Tissue sections were blocked with serum-free protein block (X0909, Agilent Technologies, Santa Clara, CA), incubated with primary antibodies and counterstained with Harris’ hematoxylin. In fluorescent stainings, nuclei were stained with DAPI (H-1200, Vector Laboratories, Burlingame, CA). Following primary antibodies were used: monoclonal mouse anti-human smooth muscle actin (α-SMA, M0851, Agilent Technologies; dilution 1:200), monoclonal mouse anti-actin, α-smooth muscle-Cy3 (C6198, Merck; dilution 1:1,000), monoclonal rabbit recombinant anti-non-muscle myosin IIB/MYH10 (ab230823, Abcam, Cambridge, UK; dilution 1:500), monoclonal mouse anti-human CD68 (M0814, Agilent Technologies; dilution 1:100), and monoclonal mouse anti-human CD3 (M7254, Agilent Technologies; dilution 1:100). Biotinylated horse anti-mouse IgG (BA-2000, Vector Laboratories) and biotinylated goat anti-rabbit IgG (BA-1000, Vector Laboratories) were used as secondary antibodies. From alpha-smooth muscle actin (α-SMA) and myosin heavy chain 10 (MYH10) immunostainings, the number of positive cells and protein expression were determined. SMC loss was analyzed and scored on a scale of 0–3 (0 no loss, 1 mild, 2 moderate, 3 severe). Change in SMC orientation from linear (parallel to elastic fibers) to random (perpendicular to elastic fibers) was scored on a scale of 0–3 (0 linear orientation, 1 mild change, 2 moderate change, 3 random orientation). Areas of MYH10, CD68, and CD3 positive cells were scored on a scale of 0–3 (0 absent, 1 low, 2 moderate, 3 high). Imaging was performed by Biobank of Eastern Finland with Nanozoomer-XR Digital slide scanner (Hamamatsu). Representative images were taken with Eclipse Ni-E microscope (10×/0.3 and 20×/0.5 Plan Fluor objective, Nikon). For α-SMA and MYH10 stainings, the quantitation of positive area was performed by NIS-Elements (Nikon) or Aperio ImageScope software (Leica Biosystems). For the analysis of MYH10+, CD68+, and CD3+ cells, the media was divided into three equally sized layers (inner media i. m. middle media m.m. and outer media o. m.). MYH10 area was also analyzed from the intimal layer. In addition, CD68 and CD3 were scored from the intimal layer and adventitia. When correlating WSSs and immunohistochemical properties, planes 2 and 3 were used. All stainings were performed on both TAA and control samples.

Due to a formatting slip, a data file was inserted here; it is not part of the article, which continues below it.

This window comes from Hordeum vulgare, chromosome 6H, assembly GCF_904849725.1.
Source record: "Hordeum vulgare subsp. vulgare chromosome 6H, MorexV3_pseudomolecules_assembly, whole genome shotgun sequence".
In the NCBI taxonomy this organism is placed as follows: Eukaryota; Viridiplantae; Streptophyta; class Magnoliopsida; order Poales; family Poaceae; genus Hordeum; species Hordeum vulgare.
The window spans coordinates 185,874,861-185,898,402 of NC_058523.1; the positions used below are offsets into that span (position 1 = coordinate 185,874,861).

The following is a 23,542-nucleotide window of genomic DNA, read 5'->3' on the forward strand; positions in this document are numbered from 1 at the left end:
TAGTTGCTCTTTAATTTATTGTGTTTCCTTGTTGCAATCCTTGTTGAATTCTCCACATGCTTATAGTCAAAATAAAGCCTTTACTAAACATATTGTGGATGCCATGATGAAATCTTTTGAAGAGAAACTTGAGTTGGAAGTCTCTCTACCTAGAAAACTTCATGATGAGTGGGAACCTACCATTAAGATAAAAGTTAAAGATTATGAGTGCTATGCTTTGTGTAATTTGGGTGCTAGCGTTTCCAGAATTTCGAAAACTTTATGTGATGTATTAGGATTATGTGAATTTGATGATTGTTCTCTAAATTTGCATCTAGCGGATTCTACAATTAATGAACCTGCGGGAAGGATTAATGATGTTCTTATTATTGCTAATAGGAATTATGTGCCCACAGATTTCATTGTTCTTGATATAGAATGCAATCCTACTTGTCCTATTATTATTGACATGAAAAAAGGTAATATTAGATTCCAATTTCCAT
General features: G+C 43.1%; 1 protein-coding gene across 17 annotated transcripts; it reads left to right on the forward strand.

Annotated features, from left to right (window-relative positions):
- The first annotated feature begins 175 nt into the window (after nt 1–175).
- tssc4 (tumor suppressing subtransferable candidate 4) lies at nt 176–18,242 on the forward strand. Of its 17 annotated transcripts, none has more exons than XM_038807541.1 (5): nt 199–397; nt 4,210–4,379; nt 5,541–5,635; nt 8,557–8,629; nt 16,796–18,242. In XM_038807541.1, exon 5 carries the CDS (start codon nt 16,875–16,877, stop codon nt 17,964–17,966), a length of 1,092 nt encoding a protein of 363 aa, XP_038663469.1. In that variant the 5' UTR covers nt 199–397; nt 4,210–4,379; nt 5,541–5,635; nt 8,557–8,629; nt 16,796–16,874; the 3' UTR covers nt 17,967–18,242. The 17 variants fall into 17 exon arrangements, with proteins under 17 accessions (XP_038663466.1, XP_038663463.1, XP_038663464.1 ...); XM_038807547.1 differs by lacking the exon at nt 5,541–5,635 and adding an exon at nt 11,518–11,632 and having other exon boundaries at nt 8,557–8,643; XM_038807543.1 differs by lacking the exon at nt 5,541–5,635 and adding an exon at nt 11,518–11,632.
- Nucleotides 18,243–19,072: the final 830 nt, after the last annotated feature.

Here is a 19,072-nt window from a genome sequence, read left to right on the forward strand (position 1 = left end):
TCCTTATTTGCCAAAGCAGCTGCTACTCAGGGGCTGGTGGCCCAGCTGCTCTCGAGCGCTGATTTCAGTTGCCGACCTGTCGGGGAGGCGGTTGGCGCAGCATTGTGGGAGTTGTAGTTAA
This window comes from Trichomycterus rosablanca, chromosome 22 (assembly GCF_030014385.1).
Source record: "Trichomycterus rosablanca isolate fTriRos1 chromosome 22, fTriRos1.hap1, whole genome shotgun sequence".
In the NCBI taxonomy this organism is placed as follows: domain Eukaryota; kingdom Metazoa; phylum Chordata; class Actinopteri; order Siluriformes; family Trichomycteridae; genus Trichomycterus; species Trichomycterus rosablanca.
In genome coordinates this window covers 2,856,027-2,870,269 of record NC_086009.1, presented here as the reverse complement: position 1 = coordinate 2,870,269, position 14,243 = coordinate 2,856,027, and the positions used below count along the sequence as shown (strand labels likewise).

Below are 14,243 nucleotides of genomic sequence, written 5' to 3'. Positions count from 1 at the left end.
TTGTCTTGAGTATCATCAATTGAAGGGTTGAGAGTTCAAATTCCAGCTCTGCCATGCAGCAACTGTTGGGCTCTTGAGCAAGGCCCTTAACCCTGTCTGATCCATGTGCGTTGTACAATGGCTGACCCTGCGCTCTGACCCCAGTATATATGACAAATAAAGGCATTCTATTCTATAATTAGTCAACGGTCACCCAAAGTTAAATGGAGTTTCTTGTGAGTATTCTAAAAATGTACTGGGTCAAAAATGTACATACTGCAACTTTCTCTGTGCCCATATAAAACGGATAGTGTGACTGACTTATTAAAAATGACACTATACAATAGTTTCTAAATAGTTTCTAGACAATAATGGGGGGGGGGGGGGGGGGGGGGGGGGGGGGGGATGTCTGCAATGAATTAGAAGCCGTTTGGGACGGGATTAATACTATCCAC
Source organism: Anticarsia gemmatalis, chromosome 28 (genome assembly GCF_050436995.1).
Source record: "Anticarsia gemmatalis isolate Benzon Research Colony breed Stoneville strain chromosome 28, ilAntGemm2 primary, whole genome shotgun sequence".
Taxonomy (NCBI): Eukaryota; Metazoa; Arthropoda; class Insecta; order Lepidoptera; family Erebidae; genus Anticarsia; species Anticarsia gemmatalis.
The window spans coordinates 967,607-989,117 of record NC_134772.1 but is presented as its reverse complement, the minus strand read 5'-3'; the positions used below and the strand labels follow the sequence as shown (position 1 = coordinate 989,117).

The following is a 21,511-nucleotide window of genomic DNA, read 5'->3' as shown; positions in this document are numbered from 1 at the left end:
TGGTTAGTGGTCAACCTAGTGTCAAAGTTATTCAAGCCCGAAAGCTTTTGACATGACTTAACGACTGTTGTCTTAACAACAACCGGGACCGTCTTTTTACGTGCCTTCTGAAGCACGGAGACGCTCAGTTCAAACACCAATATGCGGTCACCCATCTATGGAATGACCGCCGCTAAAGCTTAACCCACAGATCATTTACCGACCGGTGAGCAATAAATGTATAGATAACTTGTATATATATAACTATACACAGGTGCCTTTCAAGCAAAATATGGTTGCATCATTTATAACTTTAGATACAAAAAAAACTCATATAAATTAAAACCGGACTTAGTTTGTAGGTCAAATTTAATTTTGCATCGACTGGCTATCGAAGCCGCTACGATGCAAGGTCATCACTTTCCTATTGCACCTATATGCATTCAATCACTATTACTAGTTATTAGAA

2.4 Biomechanical Measurements